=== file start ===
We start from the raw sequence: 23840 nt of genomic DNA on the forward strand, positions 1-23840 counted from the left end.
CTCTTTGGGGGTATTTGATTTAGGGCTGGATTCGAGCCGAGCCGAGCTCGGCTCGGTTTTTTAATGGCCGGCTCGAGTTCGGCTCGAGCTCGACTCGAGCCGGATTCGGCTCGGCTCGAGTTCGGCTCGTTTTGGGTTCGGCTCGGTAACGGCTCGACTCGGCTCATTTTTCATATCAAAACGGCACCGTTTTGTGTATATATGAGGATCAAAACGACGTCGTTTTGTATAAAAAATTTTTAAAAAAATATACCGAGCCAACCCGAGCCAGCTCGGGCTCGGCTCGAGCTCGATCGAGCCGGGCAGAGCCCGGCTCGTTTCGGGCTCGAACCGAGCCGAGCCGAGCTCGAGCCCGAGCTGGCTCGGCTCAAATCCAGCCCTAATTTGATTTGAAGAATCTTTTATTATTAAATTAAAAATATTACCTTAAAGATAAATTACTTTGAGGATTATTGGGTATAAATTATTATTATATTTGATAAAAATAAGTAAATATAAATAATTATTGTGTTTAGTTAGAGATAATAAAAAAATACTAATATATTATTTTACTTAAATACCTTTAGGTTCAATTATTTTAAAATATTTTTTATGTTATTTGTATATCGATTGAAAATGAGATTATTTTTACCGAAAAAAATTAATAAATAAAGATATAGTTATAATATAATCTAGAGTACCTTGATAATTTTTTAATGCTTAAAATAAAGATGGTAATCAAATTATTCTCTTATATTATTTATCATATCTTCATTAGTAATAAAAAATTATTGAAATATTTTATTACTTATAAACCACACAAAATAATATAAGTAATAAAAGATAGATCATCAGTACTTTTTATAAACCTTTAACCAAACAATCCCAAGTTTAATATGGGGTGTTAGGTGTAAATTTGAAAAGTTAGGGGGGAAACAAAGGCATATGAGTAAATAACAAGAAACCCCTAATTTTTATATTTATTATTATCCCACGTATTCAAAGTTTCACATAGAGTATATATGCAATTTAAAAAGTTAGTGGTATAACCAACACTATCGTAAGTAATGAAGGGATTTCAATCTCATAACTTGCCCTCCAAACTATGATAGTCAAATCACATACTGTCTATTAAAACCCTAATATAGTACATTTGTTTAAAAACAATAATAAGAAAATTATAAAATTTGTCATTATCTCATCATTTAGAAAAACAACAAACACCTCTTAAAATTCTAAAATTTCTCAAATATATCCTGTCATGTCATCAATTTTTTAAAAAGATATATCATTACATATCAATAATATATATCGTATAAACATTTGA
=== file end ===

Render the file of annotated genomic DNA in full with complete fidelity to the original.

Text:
We start from the raw sequence: 23840 nt of genomic DNA on the forward strand, positions 1-23840 counted from the left end.
CTCTTTGGGGGTATTTGATTTAGGGCTGGATTCGAGCCGAGCCGAGCTCGGCTCGGTTTTTTAATGGCCGGCTCGAGTTCGGCTCGAGCTCGACTCGAGCCGGATTCGGCTCGGCTCGAGTTCGGCTCGTTTTGGGTTCGGCTCGGTAACGGCTCGACTCGGCTCATTTTTCATATCAAAACGGCACCGTTTTGTGTATATATGAGGATCAAAACGACGTCGTTTTGTATAAAAAATTTTTAAAAAAATATACCGAGCCAACCCGAGCCAGCTCGGGCTCGGCTCGAGCTCGATCGAGCCGGGCAGAGCCCGGCTCGTTTCGGGCTCGAACCGAGCCGAGCCGAGCTCGAGCCCGAGCTGGCTCGGCTCAAATCCAGCCCTAATTTGATTTGAAGAATCTTTTATTATTAAATTAAAAATATTACCTTAAAGATAAATTACTTTGAGGATTATTGGGTATAAATTATTATTATATTTGATAAAAATAAGTAAATATAAATAATTATTGTGTTTAGTTAGAGATAATAAAAAAATACTAATATATTATTTTACTTAAATACCTTTAGGTTCAATTATTTTAAAATATTTTTTATGTTATTTGTATATCGATTGAAAATGAGATTATTTTTACCGAAAAAAATTAATAAATAAAGATATAGTTATAATATAATCTAGAGTACCTTGATAATTTTTTAATGCTTAAAATAAAGATGGTAATCAAATTATTCTCTTATATTATTTATCATATCTTCATTAGTAATAAAAAATTATTGAAATATTTTATTACTTATAAACCACACAAAATAATATAAGTAATAAAAGATAGATCATCAGTACTTTTTATAAACCTTTAACCAAACAATCCCAAGTTTAATATGGGGTGTTAGGTGTAAATTTGAAAAGTTAGGGGGGAAACAAAGGCATATGAGTAAATAACAAGAAACCCCTAATTTTTATATTTATTATTATCCCACGTATTCAAAGTTTCACATAGAGTATATATGCAATTTAAAAAGTTAGTGGTATAACCAACACTATCGTAAGTAATGAAGGGATTTCAATCTCATAACTTGCCCTCCAAACTATGATAGTCAAATCACATACTGTCTATTAAAACCCTAATATAGTACATTTGTTTAAAAACAATAATAAGAAAATTATAAAATTTGTCATTATCTCATCATTTAGAAAAACAACAAACACCTCTTAAAATTCTAAAATTTCTCAAATATATCCTGTCATGTCATCAATTTTTTAAAAAGATATATCATTACATATCAATAATATATATCGTATAAACATTTGA